Cus­tom­ized ice is mak­ing a splash in up­scale bars. Our ex­pert ex­plains.

Milwaukee Magazine - - Content - BY ROBERT SIMONSON

The ra­men fad and how we choose restau­rants to re­view

I OR­DERED the Man­hat­tan at Ho­tel Madrid’s Ver­mu­te­ria 600 bar, be­cause I like Man­hat­tans, and I sus­pected the chic, Span­ish-themed Walker’s Point bar had a spe­cial way with them. I was right, and then some. The drink was served on a slice of a birch-tree trunk. In­stead of a cherry, there was some cherry-fla­vored pop­corn scat­tered along the side of the glass. It was over the top, but I was amused by the in­ge­nu­ity.

But that wasn’t the most in­ter­est­ing thing about the cock­tail. It was served on the rocks. Or, rather, one rock – a per­fect sphere of ice.

Cus­tom ice has been a thing in cock­tail cir­cles for more than a decade. Large, clear cubes are cut to fit rocks glasses, and long ice spears pierce high­balls, while retro drinks like cob­blers get peb­bled ice. Some of this is for aes­thet­ics, but there are prac­ti­cal ad­van­tages as well; thicker ice means a more grad­ual di­lu­tion of your drink. Since the cock­tail re­vival dawned, I have been treated to many drinks made pret­tier and bet­ter by ar­ti­sanal ice.

The trend has been slow to reach Mil­wau­kee, where most bars make do with the thin chips that mixol­o­gists re­fer to as “cheater ice.” That’s chang­ing.

“I def­i­nitely think it makes the drinks taste bet­ter,” says Gen Lon­go­ria, head bar­tender at the Kimp­ton Jour­ney­man Ho­tel, which has two wells, a restau­rant bar and a rooftop bar called The Out­sider.

When I or­dered a tall drink called Eigh­teen

Hours of Noon – a sort of deep-fla­vored Pimm’s Cup, sprin­kled with mint black Hawai­ian salt – my high­ball came with a crooked spine of per­fect 1½-by-1½-inch cubes. An old fash­ioned re­ceived a sin­gle, even big­ger cube, so clear it dis­ap­peared in the glass. Th­ese beau­ties are hand-de­liv­ered weekly by a Chicago out­fit called Jus­tIce, which deals in, you guessed it, just ice.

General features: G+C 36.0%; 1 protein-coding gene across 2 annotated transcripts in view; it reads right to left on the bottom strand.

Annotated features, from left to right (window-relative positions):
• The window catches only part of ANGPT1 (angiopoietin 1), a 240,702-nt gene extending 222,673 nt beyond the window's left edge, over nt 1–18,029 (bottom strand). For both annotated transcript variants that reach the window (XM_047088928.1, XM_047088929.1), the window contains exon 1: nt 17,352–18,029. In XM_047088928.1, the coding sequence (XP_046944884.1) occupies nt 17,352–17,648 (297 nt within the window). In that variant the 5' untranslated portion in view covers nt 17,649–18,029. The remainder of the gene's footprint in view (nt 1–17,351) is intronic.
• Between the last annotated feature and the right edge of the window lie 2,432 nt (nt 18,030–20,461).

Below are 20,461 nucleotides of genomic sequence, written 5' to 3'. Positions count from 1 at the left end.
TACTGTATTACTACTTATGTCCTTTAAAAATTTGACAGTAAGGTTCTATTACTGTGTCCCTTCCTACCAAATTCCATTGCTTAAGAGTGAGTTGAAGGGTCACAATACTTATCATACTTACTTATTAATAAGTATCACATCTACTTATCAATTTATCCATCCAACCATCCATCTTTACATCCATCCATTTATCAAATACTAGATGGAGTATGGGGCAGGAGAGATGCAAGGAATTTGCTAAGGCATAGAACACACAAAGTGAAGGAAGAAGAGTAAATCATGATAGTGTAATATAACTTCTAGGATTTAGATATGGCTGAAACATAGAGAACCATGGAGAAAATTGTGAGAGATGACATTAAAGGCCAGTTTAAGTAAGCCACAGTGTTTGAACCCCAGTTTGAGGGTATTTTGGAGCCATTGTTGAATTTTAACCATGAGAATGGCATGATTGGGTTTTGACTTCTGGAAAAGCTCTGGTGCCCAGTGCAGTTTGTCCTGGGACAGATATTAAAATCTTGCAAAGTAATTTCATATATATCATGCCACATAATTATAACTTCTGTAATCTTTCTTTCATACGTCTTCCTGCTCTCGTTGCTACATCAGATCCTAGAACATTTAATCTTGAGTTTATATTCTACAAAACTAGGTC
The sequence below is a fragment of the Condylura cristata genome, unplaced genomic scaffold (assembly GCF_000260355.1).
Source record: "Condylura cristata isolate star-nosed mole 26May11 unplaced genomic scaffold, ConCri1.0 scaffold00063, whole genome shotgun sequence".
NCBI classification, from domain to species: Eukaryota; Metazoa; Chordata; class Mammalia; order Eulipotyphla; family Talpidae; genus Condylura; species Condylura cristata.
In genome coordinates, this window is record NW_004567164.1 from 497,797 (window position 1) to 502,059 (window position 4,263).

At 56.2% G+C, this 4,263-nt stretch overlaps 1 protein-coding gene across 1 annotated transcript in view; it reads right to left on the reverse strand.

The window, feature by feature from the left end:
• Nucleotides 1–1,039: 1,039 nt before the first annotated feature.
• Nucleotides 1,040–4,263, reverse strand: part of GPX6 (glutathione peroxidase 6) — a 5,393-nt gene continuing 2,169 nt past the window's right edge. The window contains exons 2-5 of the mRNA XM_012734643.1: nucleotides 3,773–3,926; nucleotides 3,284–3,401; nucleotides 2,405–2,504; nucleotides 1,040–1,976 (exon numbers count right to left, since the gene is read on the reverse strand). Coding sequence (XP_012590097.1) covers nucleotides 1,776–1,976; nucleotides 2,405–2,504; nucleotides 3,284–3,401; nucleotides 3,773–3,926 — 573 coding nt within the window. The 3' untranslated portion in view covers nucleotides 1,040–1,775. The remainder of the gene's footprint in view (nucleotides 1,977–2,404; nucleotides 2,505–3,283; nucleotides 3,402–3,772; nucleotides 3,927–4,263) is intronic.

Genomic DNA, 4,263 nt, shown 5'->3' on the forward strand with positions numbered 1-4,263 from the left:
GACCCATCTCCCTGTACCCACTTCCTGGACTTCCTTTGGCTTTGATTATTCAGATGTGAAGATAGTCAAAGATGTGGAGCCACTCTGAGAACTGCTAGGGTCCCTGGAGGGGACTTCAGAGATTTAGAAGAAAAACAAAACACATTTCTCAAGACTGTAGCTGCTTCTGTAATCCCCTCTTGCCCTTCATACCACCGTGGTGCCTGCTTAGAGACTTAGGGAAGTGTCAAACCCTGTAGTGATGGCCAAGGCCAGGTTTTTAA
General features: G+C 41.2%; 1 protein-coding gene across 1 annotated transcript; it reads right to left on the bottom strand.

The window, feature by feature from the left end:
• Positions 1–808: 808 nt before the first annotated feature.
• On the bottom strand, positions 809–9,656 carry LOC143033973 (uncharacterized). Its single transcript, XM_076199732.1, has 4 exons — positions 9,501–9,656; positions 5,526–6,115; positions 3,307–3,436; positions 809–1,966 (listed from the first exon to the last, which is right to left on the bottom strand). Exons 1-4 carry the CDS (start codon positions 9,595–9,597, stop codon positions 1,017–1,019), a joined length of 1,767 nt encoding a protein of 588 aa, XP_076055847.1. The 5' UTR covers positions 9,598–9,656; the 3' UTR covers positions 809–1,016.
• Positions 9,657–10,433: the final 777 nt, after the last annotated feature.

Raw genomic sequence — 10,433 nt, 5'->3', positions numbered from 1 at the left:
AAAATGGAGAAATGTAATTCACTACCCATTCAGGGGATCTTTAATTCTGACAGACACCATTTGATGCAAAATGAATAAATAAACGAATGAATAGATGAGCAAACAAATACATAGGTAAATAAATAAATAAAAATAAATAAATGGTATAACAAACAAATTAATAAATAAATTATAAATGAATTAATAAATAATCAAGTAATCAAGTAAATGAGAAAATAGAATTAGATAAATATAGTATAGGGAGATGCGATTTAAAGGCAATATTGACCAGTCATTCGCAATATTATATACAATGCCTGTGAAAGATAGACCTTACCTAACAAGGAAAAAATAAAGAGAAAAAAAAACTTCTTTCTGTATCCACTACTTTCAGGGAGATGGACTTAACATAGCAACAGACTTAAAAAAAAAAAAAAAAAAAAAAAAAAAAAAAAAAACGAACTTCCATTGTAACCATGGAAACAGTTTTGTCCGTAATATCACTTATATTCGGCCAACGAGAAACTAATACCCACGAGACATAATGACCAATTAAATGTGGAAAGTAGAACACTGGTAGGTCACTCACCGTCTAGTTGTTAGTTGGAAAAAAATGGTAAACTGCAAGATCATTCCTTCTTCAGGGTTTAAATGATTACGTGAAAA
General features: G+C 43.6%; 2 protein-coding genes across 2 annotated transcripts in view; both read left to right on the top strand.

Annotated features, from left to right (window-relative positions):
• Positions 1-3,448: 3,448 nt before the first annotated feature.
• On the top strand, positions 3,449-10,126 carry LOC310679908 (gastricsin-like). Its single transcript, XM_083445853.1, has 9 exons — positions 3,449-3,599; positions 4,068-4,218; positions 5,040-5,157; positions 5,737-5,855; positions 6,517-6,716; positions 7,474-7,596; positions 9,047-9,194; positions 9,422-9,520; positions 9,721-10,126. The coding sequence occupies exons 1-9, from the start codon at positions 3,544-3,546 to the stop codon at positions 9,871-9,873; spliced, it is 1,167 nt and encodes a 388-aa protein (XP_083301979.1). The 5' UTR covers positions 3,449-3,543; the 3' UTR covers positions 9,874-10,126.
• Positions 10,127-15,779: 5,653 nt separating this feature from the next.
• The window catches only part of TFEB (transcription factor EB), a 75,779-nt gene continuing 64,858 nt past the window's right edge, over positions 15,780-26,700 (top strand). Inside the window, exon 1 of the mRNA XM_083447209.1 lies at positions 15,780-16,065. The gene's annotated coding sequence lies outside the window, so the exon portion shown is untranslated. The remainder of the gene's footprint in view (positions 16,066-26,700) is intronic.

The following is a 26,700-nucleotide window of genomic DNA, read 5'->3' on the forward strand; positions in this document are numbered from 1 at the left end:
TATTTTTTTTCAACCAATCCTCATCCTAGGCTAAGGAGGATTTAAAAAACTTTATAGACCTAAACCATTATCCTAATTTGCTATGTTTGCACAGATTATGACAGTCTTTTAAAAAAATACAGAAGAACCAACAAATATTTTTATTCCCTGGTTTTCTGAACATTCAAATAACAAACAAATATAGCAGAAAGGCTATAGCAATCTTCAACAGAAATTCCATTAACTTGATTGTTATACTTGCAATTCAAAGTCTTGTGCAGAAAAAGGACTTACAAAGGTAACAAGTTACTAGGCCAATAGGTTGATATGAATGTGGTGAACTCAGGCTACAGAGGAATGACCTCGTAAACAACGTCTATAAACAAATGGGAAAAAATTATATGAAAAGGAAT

Like a man in a white evening jacket, a cock­tail adorned with craft ice tends to get no­ticed. “Cus­tomers al­ways com­ment, ‘Oh my God, you have great ice!’” says Lon­go­ria.

The spheres at Ver­mu­te­ria 600 are made from molds. Bev­er­age di­rec­tor Daniel Beres uses them in a cou­ple spe­cial cock­tails and for spir­its served on the rocks.

“We wanted to el­e­vate the drinks,” he says. “If we’re go­ing to use a $400 bot­tle of spir­its in a cock­tail, ice is an­other in­gre­di­ent like any­thing else. If we give it to them with cheap ice, the cock­tail is for naught.”

But good ice does not re­quire good be­hav­ior.

“Our motto is drinking should be fun,” says Adam James Sarkis at the Phoenix Cock­tail Club, where they cut cubes from large blocks of ice they freeze them­selves. “Play­ing around with crys­tal clear ice cubes in your drink is fun.”

That fol­lows. We play with our food when we’re kids. As adults, why not play with our drinks?

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